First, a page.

What Should Be The Right School For A Child?

There are many parents out there who are troubled for the right school for their children and even there are some who are least concerned about this matter and very often does it happen that they do not think before putting their child in a school. There are even parents who never get satisfied and keep changing the schools of their child. I think those parents should really want to go through this hub as the points below are something that all parents should consider before putting their child in a school.

When parents visit a school, these are some of the things you should look at:

  1. Arrange to be shown around by a couple of older pupils or find another way to chat to some of them out of earshot of staff. Ask about the school (teaching, bullying, friendships, what's best about it), but most of all look at them. Is this how you want your child to turn out?
  2. What are the younger children like? This is the crucible into which your child will be pitched. Do you like the way they play and work together? How do staff and pupils interact? What do the lonely children do?
  3. Make sure you have plenty of opportunity to observe classes as you go around. Are the children absorbed, energetic, listless, disorganised? Is the classroom environment uplifting?
  4. What's the head or the school like? He or she is crucial to the running of the school and your child's happiness - all sorts of iniquities attend on an inadequate one. Staff need the head's support to do difficult things like dealing well with bullying or special needs. Look for one respected by pupils and staff - and who gives you the time of day.
  5. How good is the school academically? By this we mean, how good will it be for your child? All the information you can accumulate should be used to frame this question. Is there a sufficient cohort of children similar to yours (in outlook, ability and gender) doing well enough to provide a consistent supply of role models? Is teaching inspiring (look for popular subjects, thrilled children)? Do pupils enjoy working? What are the end results like, both absolute and value-added?
  6. How well is learning supported? Are there crisp systems for monitoring progress, encouraging outperformance, changing underperformance? It needs to be easy and acceptable for a child to ask for help, whether it's with keeping up to speed in maths or finding something to stretch them in a subject where they excel.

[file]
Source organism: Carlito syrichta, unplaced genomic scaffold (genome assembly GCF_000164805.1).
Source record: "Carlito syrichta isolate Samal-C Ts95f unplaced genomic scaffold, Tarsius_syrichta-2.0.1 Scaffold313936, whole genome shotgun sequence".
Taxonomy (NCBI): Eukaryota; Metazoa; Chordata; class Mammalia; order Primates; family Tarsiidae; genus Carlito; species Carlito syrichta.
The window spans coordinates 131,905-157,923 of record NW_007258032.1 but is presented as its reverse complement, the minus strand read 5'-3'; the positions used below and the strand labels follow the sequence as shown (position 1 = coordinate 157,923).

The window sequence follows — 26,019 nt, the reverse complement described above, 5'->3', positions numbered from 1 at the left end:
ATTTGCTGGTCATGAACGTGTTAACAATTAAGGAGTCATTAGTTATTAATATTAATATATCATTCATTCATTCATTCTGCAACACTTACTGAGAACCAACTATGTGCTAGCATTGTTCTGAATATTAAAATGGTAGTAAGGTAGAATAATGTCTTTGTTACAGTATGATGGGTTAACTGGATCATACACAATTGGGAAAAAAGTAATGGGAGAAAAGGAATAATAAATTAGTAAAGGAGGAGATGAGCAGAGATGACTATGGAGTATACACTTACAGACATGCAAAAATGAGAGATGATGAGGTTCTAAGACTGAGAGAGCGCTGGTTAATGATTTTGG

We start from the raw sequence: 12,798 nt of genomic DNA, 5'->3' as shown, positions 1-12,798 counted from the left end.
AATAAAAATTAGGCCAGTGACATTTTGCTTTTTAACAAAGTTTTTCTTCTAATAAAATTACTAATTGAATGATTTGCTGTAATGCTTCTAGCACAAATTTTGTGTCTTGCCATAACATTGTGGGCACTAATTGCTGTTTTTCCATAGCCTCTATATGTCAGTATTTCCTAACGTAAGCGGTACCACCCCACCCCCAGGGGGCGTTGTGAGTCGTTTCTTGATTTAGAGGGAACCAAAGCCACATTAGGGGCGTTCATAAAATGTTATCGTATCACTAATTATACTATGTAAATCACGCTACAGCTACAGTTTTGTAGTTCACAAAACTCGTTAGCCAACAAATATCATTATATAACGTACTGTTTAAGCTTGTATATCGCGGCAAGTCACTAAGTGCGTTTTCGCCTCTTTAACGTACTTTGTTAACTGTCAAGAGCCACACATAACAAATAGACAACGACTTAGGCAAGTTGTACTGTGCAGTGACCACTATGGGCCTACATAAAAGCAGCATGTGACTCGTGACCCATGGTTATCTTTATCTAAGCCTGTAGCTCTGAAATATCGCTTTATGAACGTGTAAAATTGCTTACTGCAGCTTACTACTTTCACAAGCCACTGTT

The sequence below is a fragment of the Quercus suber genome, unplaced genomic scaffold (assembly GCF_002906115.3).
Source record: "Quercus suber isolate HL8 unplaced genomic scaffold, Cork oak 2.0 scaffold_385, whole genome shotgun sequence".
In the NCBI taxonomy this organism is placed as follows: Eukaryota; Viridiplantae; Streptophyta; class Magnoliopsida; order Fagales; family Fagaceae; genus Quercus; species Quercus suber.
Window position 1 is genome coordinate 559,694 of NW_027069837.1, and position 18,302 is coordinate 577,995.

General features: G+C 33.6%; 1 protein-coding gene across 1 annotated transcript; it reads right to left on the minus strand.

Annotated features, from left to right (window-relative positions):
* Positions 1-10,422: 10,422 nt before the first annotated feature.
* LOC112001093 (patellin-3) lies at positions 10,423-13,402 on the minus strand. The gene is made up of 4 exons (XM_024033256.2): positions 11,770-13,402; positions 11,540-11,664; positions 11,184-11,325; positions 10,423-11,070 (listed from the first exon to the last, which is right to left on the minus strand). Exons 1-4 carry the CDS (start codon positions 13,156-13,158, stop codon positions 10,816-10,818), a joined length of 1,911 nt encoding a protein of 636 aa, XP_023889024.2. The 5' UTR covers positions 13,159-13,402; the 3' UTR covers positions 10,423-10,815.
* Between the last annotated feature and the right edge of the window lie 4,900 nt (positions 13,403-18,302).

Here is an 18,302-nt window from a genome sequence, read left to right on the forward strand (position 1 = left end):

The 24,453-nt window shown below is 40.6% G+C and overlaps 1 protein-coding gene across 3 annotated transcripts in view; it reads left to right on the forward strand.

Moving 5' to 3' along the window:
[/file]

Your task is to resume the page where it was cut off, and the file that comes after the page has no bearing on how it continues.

7. How good is the school at the other things my child and I care about? This will be a personal list, ranging from morals to football. Ask for specific information: prospectuses get filled with formulaic fluff that amounts to ‘we do it all well' - but how many actually attend the chess club and what's their standard? Do all who want really get to play hockey or only the best? Are children with special needs appreciated or just provided for?
  8. Where do kids go on to? Make sure you get a full and truthful list: who leaves early, or at 18. Where do they go to and to do what? Look for a school that cares enough to know, listen for its attitude to its various classes of pupils (do they value them all, most specifically children like yours). And be realistic about how yours may turn out - parents of 11-year-olds generally yearn for schools that are strict on sin, but five years later many value forgiveness.
  9. All sorts of little things might have struck you and you will have accumulated an overall impression. Give these feelings weight. A school's character is embedded in its staff, its environment and, most of all, in its pupils. It is passed down to each new year group and will change only slowly. A receptionist who is rude or a passing teacher who takes time out to talk, shows what the school's spirit allows.
  10. Most importantly, trust your own judgment. No one - not teachers, other parents, or pundits like us - can match your knowledge of your child or understanding of your wishes.

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